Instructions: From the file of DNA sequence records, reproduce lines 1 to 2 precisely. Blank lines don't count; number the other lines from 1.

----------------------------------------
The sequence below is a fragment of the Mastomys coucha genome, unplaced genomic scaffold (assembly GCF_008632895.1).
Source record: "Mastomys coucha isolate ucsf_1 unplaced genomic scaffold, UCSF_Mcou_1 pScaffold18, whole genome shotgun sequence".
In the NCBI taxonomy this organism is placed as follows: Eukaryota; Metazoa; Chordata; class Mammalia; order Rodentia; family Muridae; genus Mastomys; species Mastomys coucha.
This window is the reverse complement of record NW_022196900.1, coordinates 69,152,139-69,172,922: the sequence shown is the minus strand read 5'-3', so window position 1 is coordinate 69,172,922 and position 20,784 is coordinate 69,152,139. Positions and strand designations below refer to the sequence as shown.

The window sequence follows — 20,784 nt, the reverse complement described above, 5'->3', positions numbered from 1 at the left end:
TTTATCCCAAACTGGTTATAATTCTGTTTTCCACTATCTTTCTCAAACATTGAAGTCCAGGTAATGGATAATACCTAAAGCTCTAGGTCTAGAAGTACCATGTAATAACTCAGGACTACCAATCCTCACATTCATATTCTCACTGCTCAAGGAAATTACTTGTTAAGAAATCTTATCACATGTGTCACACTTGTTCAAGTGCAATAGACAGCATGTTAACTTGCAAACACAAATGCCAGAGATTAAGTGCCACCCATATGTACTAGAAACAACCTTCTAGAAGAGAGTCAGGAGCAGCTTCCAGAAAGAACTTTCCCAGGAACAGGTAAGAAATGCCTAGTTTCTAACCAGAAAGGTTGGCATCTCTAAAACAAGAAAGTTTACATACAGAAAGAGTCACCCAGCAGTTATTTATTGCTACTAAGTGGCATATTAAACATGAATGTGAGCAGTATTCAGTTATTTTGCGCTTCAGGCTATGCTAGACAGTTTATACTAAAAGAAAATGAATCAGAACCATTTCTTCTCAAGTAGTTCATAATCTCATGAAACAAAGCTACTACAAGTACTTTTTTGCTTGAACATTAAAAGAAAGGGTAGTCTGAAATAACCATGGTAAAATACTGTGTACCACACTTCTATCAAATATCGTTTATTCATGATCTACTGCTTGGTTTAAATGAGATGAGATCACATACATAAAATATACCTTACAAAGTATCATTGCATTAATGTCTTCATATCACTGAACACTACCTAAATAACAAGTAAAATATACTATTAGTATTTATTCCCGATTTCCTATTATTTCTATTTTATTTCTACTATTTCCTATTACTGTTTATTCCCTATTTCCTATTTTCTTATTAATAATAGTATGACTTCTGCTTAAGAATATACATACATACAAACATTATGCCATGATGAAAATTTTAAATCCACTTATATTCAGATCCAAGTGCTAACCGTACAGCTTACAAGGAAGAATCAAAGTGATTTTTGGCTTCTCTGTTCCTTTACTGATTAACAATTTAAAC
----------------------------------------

The sequence below is a fragment of the Mastomys coucha genome, unplaced genomic scaffold (assembly GCF_008632895.1).
Source record: "Mastomys coucha isolate ucsf_1 unplaced genomic scaffold, UCSF_Mcou_1 pScaffold18, whole genome shotgun sequence".